You may hear colleagues talk about process, but what do they really mean? Is there a correct process to building a process? These questions may sound suspiciously like a mind game, but you might be surprised at where the answers take you. A few minutes to ponder the topic might lead to positive changes in the way you run your business.
The first definition on dictionary.com is “a systematic series of actions directed to some end.” The second is “a continuous action, operation, or series of changes taking place in a definite manner.” Is there a better way to build a business than by creating processes - activities that systematically take place in a definite manner? Even those of us who are inclined to “wing it” know that improvisation only gets you so far.
It’s true: You can even define your process for creating processes. Consider this step-by-step approach to help you create a business development process. It’s similar to the one advisors learned in Scottrade® Advisor Service’s business growth workshop presented in 4 cities last year.
1) Understand your goal.
What do you want to accomplish? Do you want to improve the business development process you already have in place? Do you want to start over and create a process?
At Scottrade’s workshop, which was facilitated by the practice management firm ActiFi, several advisors mentioned that they found the business development process uncomfortable. They had a hard time talking about their value and selling their services. Nevertheless, they all recognized that it is essential for businesses to grow. Without growth, a business will stagnate and valuable staffers may leave for greener pastures.
So if your goal is growth, then ask: what kind? Do you know what kind of clients you want attract?
2) Organize and analyze.
Advisors know that the key to building the business they want is to build a pipeline of the right kind of clients—people who will be a good match in terms of needs, interests and personality. When you’re starting a business, the right client may be one with a pulse and a checkbook, but soon enough, most advisors get more specific.
To get on the path toward a more focused client list, analyze the people you serve. Which clients need the most advice? Which have a difficult circumstance, such as caregiving for an ailing parent or special-needs child, which requires extensive planning? Which ones are most (or least) likely to refer?
There are many ways to segment your existing clients—and some that will lead you to new prospects. Which of your clients serve on boards of directors of community organizations or other public bodies? Do you have a group of clients at the same corporation, and have you developed expertise in that company’s benefits and deferred compensation? These types of segments will lead you to better understand your expertise and to clarify your value to clients.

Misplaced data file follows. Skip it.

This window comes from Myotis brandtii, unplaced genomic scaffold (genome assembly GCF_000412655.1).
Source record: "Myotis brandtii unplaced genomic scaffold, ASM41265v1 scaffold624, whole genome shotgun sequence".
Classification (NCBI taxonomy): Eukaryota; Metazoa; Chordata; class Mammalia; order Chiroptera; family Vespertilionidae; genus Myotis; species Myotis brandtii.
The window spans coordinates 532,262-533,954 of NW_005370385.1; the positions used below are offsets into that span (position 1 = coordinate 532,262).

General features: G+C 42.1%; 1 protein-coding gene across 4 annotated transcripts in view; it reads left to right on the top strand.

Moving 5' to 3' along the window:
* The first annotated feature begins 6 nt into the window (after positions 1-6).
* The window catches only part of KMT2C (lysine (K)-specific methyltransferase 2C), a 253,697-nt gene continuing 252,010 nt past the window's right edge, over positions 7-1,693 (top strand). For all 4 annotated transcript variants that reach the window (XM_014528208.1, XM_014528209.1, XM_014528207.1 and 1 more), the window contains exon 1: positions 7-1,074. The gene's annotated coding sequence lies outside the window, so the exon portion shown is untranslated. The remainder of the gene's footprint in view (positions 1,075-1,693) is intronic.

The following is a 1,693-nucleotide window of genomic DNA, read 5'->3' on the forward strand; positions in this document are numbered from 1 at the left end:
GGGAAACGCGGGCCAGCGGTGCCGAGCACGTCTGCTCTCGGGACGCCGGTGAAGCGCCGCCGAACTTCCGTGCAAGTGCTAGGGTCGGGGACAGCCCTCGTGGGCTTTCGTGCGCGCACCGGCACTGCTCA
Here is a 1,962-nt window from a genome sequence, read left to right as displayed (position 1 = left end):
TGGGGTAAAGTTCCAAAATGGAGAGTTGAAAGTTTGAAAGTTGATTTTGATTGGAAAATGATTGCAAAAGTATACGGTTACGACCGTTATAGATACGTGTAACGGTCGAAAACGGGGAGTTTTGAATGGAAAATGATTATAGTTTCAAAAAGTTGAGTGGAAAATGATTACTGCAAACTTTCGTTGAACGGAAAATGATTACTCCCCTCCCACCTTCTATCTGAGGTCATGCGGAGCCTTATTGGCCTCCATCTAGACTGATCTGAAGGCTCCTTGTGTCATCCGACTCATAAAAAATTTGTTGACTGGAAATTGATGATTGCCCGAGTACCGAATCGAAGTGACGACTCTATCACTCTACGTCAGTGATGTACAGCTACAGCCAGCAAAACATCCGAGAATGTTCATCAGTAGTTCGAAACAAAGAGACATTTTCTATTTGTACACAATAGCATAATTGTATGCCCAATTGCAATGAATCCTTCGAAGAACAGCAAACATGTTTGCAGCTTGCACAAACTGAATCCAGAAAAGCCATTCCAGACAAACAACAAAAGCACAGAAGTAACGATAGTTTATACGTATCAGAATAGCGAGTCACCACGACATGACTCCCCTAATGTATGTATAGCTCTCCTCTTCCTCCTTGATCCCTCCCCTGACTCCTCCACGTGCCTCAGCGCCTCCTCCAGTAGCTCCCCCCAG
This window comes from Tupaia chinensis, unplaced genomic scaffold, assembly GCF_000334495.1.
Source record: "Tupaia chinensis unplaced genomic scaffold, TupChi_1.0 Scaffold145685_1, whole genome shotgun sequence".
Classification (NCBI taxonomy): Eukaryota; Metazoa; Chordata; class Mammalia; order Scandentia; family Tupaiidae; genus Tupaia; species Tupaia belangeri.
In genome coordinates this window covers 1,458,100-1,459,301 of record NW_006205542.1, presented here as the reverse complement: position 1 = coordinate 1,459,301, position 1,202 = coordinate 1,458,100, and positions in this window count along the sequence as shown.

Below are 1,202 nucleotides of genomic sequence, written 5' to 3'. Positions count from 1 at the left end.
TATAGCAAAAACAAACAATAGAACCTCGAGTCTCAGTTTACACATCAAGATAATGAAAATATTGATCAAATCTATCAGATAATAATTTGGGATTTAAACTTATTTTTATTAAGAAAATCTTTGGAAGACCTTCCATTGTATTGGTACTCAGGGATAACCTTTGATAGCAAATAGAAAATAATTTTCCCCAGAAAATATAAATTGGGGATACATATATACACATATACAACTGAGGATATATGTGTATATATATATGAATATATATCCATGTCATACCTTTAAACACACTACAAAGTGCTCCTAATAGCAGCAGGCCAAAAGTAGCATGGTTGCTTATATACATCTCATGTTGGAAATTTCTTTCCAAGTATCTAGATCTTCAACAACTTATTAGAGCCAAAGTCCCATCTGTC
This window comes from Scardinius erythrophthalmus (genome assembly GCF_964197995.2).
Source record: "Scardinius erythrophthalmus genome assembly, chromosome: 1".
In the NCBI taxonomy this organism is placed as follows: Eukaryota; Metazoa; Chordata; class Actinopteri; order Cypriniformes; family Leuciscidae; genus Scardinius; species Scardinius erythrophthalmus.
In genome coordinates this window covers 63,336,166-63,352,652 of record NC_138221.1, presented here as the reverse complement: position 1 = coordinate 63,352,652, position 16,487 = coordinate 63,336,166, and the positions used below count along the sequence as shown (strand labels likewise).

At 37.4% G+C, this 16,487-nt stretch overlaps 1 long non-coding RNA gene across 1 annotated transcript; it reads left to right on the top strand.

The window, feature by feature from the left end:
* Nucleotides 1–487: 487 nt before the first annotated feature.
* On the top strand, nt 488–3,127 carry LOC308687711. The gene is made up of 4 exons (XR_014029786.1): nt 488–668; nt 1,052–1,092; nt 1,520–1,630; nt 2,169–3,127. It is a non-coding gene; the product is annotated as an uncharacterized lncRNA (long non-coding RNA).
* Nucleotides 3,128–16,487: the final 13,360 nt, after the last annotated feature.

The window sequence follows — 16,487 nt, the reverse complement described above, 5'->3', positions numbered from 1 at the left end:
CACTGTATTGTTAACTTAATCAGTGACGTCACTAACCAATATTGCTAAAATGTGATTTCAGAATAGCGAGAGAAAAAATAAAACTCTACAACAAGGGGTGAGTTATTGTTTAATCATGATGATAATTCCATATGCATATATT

ActiFi suggests creating spreadsheets of your clients so you can segment them various ways. When you find the groups that work best for your business, you can add them to your CRM program and update them regularly.
ActiFi says a second group to organize and analyze is your referral sources. These may or may not be clients. What kind of expertise do they have, how long have you known them, how many people have they referred? How many referrals have become clients? How profitable are those clients? While you are willing to consider referrals from all sources, writing down these details may help you decide where to focus your ongoing efforts.
3) Every process should have well-defined steps.
What do you have to do to achieve your goal? What does success look like? The more you break down a complex process, such as business growth, into well-defined steps, the more likely you are to make it to the finish line.
Take, for example, prospecting, a process that should have its own series of steps. First, you may want to organize your contacts by categories such as life stage and amount of assets. Next, you should document action steps. What kind of preparation do you do for an initial meeting? Do you research people online before you talk to them? Finally, you may want to set up a regular meeting to look at your prospect list and assign action steps with your staff. Every action step should have an owner. This way, the process marches on.
4) Be uniform, be systematic, but be open to improvements.
The benefit of defining processes is that it helps your business become better organized and proactive. The downside of defining processes is that, if neglected, it can make business seem rigid and alienate your staff. So it’s important to allow the processes you use to evolve as your staff becomes more expert—and to continue to document them. That way, the processes remain alive.
The best processes make your business proactive. No one is waiting for the phone to ring and winging it once they pick up the receiver. Instead, you have engineered your business so people know what to do. You can align your resources to your goals and align your staffers with their talents. It becomes easier to track capacity and profitability.
Get ready. If you get comfortable with building processes, your business may thrive as a result.